Gumi stands far from Seoul, out in the southeastern Gyeongsang provinces that also produced Park Geun-hye and four of the presidents between them. Only one emerged from the southwestern Jeolla provinces, locked since antiquity in a rivalry with Gyeongsang: Kim Dae-jung, who served from 1998 to 2003 and has passed into world history as a freedom fighter and one of the main agents of Korean democracy. Kim also spearheaded the engagement-based Sunshine Policy toward North Korea, which won him the Nobel Peace Prize in 2000 but which came to a swift end under President Lee Myung-bak seven years later. The story showcases much of the distinctive nature of politics in South Korea, a land where regional animosity substitutes for ideology, where politicians have little to differentiate their platforms but their stance toward the North, and where the top of every newly elected official’s to-do list consists simply of undoing the work of their predecessor.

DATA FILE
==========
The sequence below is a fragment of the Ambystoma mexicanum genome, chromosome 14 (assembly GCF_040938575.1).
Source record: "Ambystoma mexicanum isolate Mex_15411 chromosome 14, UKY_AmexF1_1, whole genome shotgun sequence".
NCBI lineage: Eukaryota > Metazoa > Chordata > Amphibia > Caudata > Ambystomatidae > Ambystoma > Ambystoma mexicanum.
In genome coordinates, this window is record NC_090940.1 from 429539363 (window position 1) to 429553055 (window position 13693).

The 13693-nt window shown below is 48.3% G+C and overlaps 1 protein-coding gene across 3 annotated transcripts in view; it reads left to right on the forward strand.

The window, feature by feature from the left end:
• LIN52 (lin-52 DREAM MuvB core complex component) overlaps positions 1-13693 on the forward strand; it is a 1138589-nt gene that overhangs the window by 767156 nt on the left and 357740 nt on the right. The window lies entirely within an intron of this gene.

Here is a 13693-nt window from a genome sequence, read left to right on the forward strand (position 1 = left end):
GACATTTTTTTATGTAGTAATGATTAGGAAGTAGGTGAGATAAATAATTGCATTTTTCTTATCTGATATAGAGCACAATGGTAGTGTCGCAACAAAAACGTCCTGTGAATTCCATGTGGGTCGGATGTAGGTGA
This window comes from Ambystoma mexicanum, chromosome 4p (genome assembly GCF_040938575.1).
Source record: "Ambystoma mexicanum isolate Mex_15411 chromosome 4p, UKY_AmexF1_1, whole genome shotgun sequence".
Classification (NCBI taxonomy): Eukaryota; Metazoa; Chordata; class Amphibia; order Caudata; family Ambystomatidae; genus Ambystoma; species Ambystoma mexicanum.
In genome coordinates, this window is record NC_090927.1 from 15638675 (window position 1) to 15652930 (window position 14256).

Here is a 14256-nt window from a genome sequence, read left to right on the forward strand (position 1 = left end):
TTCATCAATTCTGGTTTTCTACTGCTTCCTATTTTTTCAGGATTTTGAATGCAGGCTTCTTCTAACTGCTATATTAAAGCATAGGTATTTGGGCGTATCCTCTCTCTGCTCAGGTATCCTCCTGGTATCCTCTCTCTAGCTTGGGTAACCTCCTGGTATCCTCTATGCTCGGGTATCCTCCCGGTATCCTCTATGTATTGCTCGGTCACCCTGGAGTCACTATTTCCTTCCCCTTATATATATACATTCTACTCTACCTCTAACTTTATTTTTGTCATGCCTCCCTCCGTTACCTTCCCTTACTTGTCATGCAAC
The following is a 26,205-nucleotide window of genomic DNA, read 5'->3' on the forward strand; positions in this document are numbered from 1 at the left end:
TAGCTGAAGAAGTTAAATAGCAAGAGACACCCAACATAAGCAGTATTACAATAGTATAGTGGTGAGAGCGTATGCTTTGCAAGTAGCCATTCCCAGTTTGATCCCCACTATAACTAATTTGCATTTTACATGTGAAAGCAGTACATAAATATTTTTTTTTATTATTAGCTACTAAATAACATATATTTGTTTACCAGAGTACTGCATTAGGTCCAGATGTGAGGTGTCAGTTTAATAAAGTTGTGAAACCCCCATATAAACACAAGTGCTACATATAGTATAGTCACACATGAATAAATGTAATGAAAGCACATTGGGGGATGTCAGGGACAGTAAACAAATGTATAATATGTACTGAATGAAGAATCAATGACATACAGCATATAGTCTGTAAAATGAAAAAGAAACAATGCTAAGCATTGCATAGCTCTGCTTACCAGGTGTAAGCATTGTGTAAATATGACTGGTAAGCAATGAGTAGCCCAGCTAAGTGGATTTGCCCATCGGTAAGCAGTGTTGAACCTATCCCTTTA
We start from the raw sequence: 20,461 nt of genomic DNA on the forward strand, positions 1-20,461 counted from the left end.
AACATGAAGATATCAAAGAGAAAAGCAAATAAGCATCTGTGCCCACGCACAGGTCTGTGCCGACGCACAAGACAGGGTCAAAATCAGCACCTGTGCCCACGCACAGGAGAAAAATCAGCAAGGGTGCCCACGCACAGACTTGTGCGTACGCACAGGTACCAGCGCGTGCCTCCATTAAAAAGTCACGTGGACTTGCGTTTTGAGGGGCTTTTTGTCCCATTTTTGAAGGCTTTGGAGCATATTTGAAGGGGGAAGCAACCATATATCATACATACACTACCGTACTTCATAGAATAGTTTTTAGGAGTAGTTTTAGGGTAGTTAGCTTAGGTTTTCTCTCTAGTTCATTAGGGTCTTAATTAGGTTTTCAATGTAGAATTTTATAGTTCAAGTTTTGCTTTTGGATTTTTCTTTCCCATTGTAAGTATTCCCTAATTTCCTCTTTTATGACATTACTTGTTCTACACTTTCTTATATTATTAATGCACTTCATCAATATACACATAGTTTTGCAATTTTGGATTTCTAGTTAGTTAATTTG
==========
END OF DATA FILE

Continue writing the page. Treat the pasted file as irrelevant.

Korean politics tends to strike Americans as alien even before they find out the juicier details. Some candidates, for instance, send their wives to fortune-tellers (a robust industry here, most visible in the form of their illuminated sidewalk stands) in order to determine which party they should join — that is to say, in order to find out which party will most likely win, evidencing an askew kind of pragmatism that looks a lot like what that the longtime Democrat Trump displayed when he turned Republican and stormed the weak field of that party’s primaries. The 2016 United States presidential election looks even more Korean in light of the voting results and their starker-than-ever divide between America’s blue edges and red center, let alone the stories of blinkered elites on the globalized coasts and desperate communities marooned in the post-industrial heartland spun out of them.